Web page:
Personal stories and the art of the reframe

Recently, I’ve been thinking a lot about personal stories. To be more precise, about the stories we tell ourselves about ourselves. And often, these stories are whiny stories, they’re negative stories, they’re stories of lack, of doubt, of fear.

But these stories don’t serve us in any way.

They only keep us stuck and afraid and operating on a very low frequency.

Many times, we’ve told ourselves these stories so many times that we don’t even recognize them as stories anymore. They become our default reality.

Personal StoriesWhat I’ve been wondering is this: if we can make a negative story our default reality, could we not do the opposite as well – change the story we are telling ourselves to create a better reality?

Empirical evidence suggests that this is indeed possible. In Redirect, Timothy  Wilson makes a very strong case for what he calls story-editing, which is basically changing and reframing the stories we tell ourselves. Wilson’s examination of three decades of empirical evidence indicates that:

 our experience of the world is shaped by our interpretations of it, the stories we tell ourselves, and these stories can often become so distorted and destructive that they completely hinder our ability to live balanced, purposeful, happy lives, so the key to personal transformation is story transformation. Source: The Atlantic

This research is backed up by the sheer number of people who have used writing as a tool to change their lives. One that stands out for me is MK Asante’s memoir, Buck. As a teenager, Asante finds himself lost in a fog of drugs, sex, and violence on the streets of North Philadelphia. His father has abandoned them, his mother is in mental hospital, and his brother’s behind bars. Asante’s all set to walk down the same road, but a simple writing exercise at an alternative school – a school where he finally finds acceptance after being thrown out of or running away from multiple public schools – transforms his life.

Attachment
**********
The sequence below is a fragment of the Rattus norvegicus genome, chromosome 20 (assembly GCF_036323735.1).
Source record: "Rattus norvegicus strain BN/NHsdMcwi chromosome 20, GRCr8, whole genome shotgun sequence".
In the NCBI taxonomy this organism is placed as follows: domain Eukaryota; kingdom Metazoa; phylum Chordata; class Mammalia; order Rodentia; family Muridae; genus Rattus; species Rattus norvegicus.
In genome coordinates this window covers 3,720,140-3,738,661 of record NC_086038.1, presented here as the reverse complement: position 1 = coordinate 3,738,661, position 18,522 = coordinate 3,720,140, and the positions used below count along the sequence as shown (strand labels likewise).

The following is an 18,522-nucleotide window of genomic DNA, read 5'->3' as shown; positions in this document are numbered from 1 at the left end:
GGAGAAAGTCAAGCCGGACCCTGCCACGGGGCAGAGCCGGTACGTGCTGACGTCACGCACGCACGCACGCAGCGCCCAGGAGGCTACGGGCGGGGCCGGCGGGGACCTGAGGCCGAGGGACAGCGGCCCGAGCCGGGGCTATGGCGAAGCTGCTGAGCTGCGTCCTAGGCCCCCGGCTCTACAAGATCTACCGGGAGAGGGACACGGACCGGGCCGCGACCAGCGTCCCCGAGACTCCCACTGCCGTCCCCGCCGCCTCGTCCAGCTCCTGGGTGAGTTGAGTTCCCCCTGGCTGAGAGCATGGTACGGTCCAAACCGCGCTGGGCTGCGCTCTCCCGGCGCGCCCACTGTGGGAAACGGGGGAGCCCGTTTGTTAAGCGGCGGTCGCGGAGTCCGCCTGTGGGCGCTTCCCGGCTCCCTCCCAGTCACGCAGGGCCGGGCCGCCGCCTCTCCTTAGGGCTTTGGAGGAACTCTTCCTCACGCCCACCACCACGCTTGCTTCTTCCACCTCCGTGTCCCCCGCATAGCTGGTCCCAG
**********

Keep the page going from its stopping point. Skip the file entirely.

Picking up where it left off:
But you really don’t need to look beyond your own life to see how your stories impact you in both positive and negative ways.

People become the stories they hear and the stories they tellAllow me to illustrate.

I’ve been fond of photography since I was a child. I loved tinkering around with my father’s camera and reading the camera manual {yes, I was a somewhat strange kid}.

I begged him to allow me to take photographs, at a time when film was expensive and you didn’t know what you had caught on camera until the roll was developed and you saw all those chopped off heads. But I was undaunted by those mistakes. I simply believed that I was a good photographer, and over the years, that is what I became.

I seemed to have an innate understanding of composition and deciding what subjects to shoot {and before you ask, portraits are not my thing. And yes, I know that’s a story I’ve been telling myself since a long time. I’m smart that way!}.

My worst times behind the camera were when I was actively trying the learn someone else’s way of doing things {what photogs call workflows and “photographic formulas”}. The emphasis is on the actively – because by actively following instructions, the story I was telling myself was that I didn’t know how to shoot a particular subject and that it was going to be hard to get it right at the first go.

There have been a lot of times when I’ve learnt things {for want of a better word} by default. These are the times when I’ve been drawn to a particular style of photography out of curiosity and wanted to experiment with it. At those times, the story I told myself was along the lines of “this looks super cool, I have to figure out how to do this too!”